7.I. Kesedžić, J. Božek (Faculty of Electrical Engineering and Computing, University of Zagreb, Zagreb, Croatia), M. Radoš (Croatian Institute for Brain Research, School of Medicine, University of Zagreb, Zagreb, Croatia), S. Popović, K. Ćosić (Faculty of Electrical Engineering and Computing, University of Zagreb, Zagreb, Croatia)
Air Traffic Control Competencies Measurements Based on Functional Near-Infrared Spectroscopy 
Air traffic control officers (ATCOs) are rigorously selected from the vast number of applicants and extensively trained, in order to have the required psychological and behavioural characteristics for this stressful occupation, as well as specialised performance competencies while controlling air traffic, such as situational awareness, workload management, problem-solving and decision-making. Recent studies have demonstrated the possible improvements of ATCO selection and training processes by using physiological, speech and oculometric features related to stress resilience, cognitive load, visual attention and fatigue. The functional near-infrared spectroscopy (fNIRS) is a brain imaging technique which provides a good insight into brain activation by measuring the haemoglobin concentration in the prefrontal cortex, which is one of the key brain areas responsible for complex cognitive behaviour, decision-making, working memory, and stress regulation. This paper focuses on the ATC performance competencies that could be measured with the fNIRS, demonstrates computational processing of signals obtained with this technique, and discusses the applicability of fNIRS measurements in the current ATC selection and training procedures. The experimental paradigm and the results obtained from the paradigm demonstrate that fNIRS shows differences in brain activation among individuals during cognitive tasks, thus allowing the more objective performance measurement.
8.M. Zanin, E. Menasalvas, A. Rodriguez González (Universidad Politécnica de Madrid, Pozuelo de Alarcón, Spain), P. Smrz (Brno University of Technology, Brno, Czech Republic)
An Analytics Toolbox for Cyber-physical Systems Data Analysis: Requirements and Challenges 
The fast improvement in telecommunication technologies that has characterised the last decade is enabling a revolution centred on Cyber-Physical Systems (CPSs). Elements inside cities, from vehicles to cars, can now be connected and share data, describing both our environment and our behaviour. These data can also be used in an active way, by becoming the tenet of innovative services and products. Still, having data is not tantamount to having knowledge, and an important overlooked topic is how should them be analysed. In this contribution we tackle the issue of the development of an analytics toolbox for processing CPS data. Specifically, we review and quantify the main requirements that should be fulfilled, both functional (e.g. flexibility or dependability) and technical (e.g. scalability, response time, etc.). We further propose an initial set of analysis that should in it be included. We finally review some challenges and open issues, including how security and privacy could be tackled by emerging new technologies.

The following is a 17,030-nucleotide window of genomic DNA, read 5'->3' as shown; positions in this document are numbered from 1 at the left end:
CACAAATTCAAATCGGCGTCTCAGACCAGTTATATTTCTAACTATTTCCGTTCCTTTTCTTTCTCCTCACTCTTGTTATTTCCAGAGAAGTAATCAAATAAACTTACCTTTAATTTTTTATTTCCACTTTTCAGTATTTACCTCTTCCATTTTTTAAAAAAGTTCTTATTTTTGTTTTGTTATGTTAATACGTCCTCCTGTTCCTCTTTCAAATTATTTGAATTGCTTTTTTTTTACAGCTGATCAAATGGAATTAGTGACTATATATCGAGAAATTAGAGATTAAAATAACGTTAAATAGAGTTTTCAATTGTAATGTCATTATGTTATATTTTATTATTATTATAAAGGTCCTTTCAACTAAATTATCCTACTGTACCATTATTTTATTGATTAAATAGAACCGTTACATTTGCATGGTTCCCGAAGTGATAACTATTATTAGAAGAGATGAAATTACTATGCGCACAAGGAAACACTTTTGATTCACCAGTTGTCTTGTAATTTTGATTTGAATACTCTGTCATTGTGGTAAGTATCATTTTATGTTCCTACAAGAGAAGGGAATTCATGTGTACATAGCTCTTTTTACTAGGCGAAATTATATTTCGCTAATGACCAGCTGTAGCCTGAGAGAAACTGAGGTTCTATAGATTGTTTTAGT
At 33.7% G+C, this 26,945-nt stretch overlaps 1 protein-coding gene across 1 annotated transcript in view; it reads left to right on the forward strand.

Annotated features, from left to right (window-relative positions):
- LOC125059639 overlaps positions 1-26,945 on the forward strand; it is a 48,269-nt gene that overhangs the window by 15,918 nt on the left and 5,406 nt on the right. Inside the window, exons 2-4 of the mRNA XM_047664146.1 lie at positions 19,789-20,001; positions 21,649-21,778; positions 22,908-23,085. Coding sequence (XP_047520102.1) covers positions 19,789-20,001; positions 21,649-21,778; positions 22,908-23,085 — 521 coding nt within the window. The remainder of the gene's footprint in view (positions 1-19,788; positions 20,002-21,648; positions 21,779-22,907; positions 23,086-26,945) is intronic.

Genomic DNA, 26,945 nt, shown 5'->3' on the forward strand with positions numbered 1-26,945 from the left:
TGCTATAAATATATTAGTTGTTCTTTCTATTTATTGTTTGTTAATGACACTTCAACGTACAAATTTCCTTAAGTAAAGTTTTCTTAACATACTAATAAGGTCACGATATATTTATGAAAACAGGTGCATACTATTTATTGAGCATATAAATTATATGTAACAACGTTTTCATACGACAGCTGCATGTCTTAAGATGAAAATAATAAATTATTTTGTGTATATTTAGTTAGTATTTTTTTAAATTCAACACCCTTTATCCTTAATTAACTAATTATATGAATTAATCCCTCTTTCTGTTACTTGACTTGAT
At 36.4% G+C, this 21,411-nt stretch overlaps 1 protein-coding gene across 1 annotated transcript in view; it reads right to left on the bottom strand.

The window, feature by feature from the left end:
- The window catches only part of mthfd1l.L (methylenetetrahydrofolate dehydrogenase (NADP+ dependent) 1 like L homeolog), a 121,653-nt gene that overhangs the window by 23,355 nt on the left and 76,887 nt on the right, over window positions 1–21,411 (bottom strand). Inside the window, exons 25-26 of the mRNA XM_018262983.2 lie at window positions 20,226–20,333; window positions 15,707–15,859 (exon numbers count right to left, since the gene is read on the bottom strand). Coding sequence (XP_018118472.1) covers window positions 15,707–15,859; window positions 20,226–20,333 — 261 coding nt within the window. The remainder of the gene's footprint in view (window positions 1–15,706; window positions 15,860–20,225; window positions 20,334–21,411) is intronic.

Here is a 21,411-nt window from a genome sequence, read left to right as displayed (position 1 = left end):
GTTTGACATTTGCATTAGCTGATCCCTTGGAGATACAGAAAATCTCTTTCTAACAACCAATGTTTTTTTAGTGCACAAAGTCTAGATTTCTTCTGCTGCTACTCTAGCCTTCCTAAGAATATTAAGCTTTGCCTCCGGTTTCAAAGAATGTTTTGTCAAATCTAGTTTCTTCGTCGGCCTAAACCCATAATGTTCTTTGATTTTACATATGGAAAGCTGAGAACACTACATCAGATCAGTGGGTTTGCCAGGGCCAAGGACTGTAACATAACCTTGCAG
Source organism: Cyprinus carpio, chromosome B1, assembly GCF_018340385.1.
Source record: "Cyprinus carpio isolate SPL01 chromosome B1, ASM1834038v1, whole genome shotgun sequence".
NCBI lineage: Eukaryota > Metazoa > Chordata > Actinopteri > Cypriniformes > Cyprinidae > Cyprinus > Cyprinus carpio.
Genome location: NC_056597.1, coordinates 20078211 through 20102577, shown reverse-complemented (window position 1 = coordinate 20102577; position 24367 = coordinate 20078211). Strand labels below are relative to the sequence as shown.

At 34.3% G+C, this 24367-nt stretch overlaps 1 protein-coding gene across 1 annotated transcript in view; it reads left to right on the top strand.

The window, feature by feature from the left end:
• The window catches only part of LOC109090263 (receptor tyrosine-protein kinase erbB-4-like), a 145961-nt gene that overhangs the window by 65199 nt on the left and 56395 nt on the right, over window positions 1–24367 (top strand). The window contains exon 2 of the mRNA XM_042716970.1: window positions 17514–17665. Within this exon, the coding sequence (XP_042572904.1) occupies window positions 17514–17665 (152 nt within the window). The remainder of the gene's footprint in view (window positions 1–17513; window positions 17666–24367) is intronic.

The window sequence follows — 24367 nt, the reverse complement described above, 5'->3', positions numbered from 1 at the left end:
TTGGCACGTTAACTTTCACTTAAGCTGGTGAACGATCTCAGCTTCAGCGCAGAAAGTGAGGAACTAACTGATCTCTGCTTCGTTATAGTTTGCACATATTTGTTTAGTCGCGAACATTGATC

9.L. Tišljarić, Ž. Majstorović, T. Erdelić, T. Carić (Fakultet prometnih znanosti, Zagreb, Croatia)
Measure for Traffic Anomaly Detection on the Urban Roads Using Speed Transition Matrices 
Road traffic anomaly detection is an essential research topic within the Intelligent Transport System (ITS) context. Urban road anomaly detection systems are a crucial part of the ITS regarding the trip planning, road security, and congestion estimation applications. In this paper, the method for traffic anomaly detection using Speed Transition Matrices (STM) is presented. The paper's main goal is to present the novel method for measuring the distance between two STM, as standard distance measures are inapplicable for the anomaly detection and road traffic analysis interpretation The method is based on the Euclidean distance measure between STM’s Center of Mass (COM), and the average STM that represents normal traffic conditions. The Global Navigation Satellite System (GNSS) data on the road-network of City of Zagreb were used as a case study, as it is, the capital and the largest city in Croatia, suitable for the application of the proposed methodology. The anomaly detection method resulted in 73 anomalous points which are presented on the digital map. The proposed method is compared to the other distance metrics used in the literature, and advantages over each of the metrics are highlighted.
10.C. Attard (Universiity of Malta, Msida, Malta), A. Naudi (University College London , London, United Kingdom), S. Mallia, D. Gauci, R. Farrugia (University of Malta, Msida, Malta)
Assisting Motorists Using Parking Prediction through a Car App 
More persons depend on private cars, particularly when alternative transport such as public transport is not as efficient as required. The majority of motorists get caught in queues moving slowly through large cities. Parking becomes more of a challenge in areas where existing car parks provide limited parking spaces. The model for the study was created following an observational study. This required a drone taking top-down images for building a dataset, which in turn was used to flag available parking slots consulting historic patterns. The dataset is currently available for research purposes. The vehicle-detection tool developed for this study was used to evaluate the manual logs of the dataset and obtained generally satisfactory results, albeit presenting some limitations. Different regression algorithms were tested on the dataset and the best one overall was selected for making predictions. After considering various techniques, a car app using web technologies and a Node.js framework was built. Through this solution, predictions made using the dataset have been stored in a MongoDB database and passed on to a motorist through the app. A total of 18 motorists took part in a controlled experiment designed to enable the functional and usability testing of the app.